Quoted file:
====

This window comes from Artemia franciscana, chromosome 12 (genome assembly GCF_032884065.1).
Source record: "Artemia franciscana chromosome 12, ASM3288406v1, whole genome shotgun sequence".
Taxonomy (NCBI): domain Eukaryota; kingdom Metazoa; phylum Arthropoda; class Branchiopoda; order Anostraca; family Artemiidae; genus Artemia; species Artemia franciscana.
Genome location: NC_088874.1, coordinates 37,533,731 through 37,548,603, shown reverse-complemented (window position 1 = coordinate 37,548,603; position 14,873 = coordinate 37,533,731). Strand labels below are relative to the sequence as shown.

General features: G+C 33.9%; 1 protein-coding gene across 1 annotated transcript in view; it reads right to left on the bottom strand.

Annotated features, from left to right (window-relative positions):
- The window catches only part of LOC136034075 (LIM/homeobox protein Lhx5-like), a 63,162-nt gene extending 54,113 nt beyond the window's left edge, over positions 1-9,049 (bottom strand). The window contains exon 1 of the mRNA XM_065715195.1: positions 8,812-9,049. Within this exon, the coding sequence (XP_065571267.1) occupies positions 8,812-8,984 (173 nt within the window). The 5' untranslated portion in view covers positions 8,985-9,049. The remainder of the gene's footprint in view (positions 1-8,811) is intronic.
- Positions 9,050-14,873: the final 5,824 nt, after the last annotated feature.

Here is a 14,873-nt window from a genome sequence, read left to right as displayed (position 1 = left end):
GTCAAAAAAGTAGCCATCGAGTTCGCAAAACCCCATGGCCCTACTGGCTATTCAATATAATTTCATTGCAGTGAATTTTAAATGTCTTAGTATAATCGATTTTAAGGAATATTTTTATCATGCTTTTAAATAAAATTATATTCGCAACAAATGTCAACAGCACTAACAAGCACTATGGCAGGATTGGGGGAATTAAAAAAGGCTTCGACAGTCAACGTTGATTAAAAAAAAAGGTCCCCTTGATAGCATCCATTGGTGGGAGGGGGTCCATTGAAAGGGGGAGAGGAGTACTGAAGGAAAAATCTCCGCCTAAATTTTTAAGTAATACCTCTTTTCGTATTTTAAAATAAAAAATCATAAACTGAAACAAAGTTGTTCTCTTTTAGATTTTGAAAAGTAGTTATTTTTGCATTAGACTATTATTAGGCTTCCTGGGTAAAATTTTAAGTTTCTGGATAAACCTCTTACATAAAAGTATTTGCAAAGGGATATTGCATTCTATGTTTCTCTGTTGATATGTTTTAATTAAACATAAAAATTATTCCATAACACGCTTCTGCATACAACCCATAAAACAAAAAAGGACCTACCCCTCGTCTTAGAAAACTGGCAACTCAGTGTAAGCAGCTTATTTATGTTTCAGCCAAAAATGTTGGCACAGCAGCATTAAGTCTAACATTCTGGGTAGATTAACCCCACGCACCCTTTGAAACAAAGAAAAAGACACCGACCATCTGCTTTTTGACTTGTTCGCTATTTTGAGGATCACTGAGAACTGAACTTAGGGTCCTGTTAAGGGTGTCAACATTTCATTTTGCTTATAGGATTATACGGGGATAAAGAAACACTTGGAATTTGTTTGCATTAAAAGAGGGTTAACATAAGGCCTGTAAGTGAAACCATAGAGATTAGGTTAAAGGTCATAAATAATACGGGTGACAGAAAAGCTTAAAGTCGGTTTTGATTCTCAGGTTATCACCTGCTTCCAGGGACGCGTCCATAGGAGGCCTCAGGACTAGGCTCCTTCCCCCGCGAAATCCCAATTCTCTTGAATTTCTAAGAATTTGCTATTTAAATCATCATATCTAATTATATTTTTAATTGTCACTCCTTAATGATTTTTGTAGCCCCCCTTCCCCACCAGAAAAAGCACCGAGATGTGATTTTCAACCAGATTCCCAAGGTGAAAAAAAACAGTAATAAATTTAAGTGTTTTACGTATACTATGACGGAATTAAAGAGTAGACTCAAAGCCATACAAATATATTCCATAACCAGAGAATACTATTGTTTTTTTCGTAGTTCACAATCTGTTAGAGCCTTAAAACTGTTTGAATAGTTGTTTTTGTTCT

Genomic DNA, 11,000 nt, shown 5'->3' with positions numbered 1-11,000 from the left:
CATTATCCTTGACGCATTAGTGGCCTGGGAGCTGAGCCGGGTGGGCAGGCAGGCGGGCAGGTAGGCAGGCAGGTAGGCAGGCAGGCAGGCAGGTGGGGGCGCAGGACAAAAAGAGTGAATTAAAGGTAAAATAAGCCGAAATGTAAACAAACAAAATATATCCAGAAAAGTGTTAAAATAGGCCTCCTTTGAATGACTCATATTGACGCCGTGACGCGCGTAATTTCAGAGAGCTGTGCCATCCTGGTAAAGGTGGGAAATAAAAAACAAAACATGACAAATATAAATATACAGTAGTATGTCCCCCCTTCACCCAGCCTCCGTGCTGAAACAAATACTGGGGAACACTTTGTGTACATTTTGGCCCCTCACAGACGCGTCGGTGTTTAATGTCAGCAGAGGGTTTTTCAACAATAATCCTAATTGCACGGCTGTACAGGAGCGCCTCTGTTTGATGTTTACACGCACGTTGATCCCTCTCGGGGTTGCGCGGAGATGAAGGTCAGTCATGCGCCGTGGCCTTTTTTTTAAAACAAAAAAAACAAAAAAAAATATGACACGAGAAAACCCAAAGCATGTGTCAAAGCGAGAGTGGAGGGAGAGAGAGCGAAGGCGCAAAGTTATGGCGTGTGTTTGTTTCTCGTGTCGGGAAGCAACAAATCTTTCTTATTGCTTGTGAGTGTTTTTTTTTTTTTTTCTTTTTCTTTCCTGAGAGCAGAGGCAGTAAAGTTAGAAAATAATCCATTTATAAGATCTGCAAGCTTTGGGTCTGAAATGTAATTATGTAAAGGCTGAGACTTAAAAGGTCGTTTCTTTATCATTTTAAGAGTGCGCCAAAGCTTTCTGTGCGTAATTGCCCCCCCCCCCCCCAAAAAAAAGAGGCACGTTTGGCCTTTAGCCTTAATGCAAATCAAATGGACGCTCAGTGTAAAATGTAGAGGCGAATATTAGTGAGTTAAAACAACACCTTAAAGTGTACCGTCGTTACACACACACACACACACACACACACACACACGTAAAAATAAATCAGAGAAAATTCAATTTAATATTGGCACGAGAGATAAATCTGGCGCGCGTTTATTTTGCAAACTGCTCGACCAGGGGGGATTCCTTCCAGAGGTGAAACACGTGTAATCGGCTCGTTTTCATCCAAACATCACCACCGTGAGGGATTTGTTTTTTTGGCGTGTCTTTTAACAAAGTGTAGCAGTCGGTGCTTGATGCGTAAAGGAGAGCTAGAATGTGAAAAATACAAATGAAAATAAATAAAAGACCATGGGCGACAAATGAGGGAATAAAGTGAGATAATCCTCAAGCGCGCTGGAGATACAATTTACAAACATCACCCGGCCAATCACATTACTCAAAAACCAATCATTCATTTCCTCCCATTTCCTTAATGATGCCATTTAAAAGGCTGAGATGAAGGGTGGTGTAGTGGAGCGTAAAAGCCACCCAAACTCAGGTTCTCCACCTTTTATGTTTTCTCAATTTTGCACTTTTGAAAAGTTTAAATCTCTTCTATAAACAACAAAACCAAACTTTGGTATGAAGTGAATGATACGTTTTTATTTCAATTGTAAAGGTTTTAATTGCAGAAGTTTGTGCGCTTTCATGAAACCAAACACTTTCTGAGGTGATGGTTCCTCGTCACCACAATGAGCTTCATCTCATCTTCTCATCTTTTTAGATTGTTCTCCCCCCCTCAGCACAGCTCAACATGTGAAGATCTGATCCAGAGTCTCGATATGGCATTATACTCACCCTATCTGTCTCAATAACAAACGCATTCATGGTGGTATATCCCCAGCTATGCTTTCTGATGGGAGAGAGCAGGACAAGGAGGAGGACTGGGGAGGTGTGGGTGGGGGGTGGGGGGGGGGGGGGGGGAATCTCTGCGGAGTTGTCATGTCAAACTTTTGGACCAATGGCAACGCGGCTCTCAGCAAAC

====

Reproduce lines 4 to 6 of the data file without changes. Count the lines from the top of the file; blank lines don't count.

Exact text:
Genome location: NC_088874.1, coordinates 37,533,731 through 37,548,603, shown reverse-complemented (window position 1 = coordinate 37,548,603; position 14,873 = coordinate 37,533,731). Strand labels below are relative to the sequence as shown.

General features: G+C 33.9%; 1 protein-coding gene across 1 annotated transcript in view; it reads right to left on the bottom strand.

Annotated features, from left to right (window-relative positions):